On appeal, Jones lists nine reasons why he should have been considered in custody during the search. All but one were considered by the trial court in its ruling on the motion to suppress. Jones' only new argument is that, when first approached by Agent Slate on August 14, 1989, he was told that if he did not answer Slate's questions he would be placed under arrest. Even if true, this conversation, taking place one month earlier, could not have a substantial impact on Jones' perception at the time of the search. Moreover, as the trial court and the government note, there are a number of cases in which the defendant faced a more coercive environment but was found not to be in custody. See, e.g., United States v. Hocking, 860 F.2d 769, 772-73 (7th Cir. 1988); United States v. Chenault, 844 F.2d at 1127-29; United States v. Chalan, 812 F.2d 1302, 1305-07 (10th Cir. 1987); United States v. Timpani, 665 F.2d 1, 3 (1st Cir. 1981).1
Jones next asserts that he was deprived of a fair trial when, in response to counsel's statement during closing argument that Jones should not be sent to prison for his misstatements, the court noted Jones' conviction would not necessarily result in incarceration. See Tr. Vol. II at 187. The nub of this issue is whether, under the Sentencing Guidelines, Jones could have received anything less than a prison sentence. The parties disagree over the proper application of the Guidelines in this instance.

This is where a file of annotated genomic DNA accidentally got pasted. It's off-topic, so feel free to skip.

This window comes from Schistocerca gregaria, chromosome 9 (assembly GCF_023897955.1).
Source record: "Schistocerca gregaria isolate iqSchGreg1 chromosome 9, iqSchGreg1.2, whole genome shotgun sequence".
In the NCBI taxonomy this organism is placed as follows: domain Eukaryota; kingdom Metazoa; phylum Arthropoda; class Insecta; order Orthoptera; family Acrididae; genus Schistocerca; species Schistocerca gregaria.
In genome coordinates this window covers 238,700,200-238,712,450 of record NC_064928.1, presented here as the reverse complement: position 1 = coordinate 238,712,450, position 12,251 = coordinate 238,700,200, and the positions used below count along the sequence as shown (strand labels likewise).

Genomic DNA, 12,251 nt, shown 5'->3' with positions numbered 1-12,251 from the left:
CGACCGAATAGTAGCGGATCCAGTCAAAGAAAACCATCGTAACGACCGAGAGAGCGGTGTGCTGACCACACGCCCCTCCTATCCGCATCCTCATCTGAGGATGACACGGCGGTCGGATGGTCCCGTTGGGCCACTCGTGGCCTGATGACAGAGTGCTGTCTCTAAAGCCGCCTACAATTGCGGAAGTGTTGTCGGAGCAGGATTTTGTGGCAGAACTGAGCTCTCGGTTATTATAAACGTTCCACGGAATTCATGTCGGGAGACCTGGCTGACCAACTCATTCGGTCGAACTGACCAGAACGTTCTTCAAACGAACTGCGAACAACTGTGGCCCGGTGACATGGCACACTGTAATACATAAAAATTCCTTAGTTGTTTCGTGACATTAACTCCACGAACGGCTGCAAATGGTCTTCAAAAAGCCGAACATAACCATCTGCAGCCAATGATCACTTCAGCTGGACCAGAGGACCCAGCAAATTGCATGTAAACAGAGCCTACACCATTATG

The Sentencing Guidelines for the crimes upon which Jones was convicted are Guidelines Sec. 2F1.1 (applicable to 18 U.S.C. § 1001) and Sec. 2J1.3 (applicable to 18 U.S.C. § 1623). The government contends that the above colloquy between counsel for the defendant and the court concerned only Count I, the charge relating to Jones' false statements to the FBI in violation of 18 U.S.C. § 1001. Under Guideline Sec. 2F1.1, the base offense level for this crime is 6. The government is correct that, assuming no adjustments to this level and a criminal history of Category I, the applicable sentencing range is from 0-6 months. Therefore, with respect to this count alone, Jones would not necessarily face incarceration. It follows that the trial court did not err in correcting counsel's statement to this effect, since there was no certainty that Jones would be convicted under one or both counts.2 Finally, as the government aptly notes, there is abundant authority that it is improper to inform the jury of the defendant's possible punishment. See Rogers v. United States, 422 U.S. 35, 40, 95 S. Ct. 2091, 2095, 45 L. Ed. 2d 1 (1975); United States v. Thomas, 895 F.2d 1198, 1200 (8th Cir. 1990); United States v. Goodface, 835 F.2d 1233, 1237 (8th Cir. 1987); United States v. Chapman, 443 F.2d 917, 920 (10th Cir. 1971).